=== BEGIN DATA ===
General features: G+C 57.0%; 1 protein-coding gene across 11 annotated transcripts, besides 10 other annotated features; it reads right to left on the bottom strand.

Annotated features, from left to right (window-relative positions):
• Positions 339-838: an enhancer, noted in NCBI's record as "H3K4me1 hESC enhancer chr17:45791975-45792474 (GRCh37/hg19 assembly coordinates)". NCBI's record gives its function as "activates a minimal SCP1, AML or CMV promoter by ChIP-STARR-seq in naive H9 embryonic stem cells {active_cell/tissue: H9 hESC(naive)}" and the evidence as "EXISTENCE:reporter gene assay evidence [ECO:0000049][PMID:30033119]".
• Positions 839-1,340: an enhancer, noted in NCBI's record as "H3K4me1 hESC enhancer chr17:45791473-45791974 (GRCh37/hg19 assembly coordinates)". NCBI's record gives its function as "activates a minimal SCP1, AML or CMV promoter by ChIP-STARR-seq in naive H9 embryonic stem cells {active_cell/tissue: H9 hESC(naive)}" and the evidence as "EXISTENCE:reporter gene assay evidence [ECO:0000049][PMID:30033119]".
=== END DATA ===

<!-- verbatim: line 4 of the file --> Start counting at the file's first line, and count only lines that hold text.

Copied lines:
• Positions 839-1,340: an enhancer, noted in NCBI's record as "H3K4me1 hESC enhancer chr17:45791473-45791974 (GRCh37/hg19 assembly coordinates)". NCBI's record gives its function as "activates a minimal SCP1, AML or CMV promoter by ChIP-STARR-seq in naive H9 embryonic stem cells {active_cell/tissue: H9 hESC(naive)}" and the evidence as "EXISTENCE:reporter gene assay evidence [ECO:0000049][PMID:30033119]".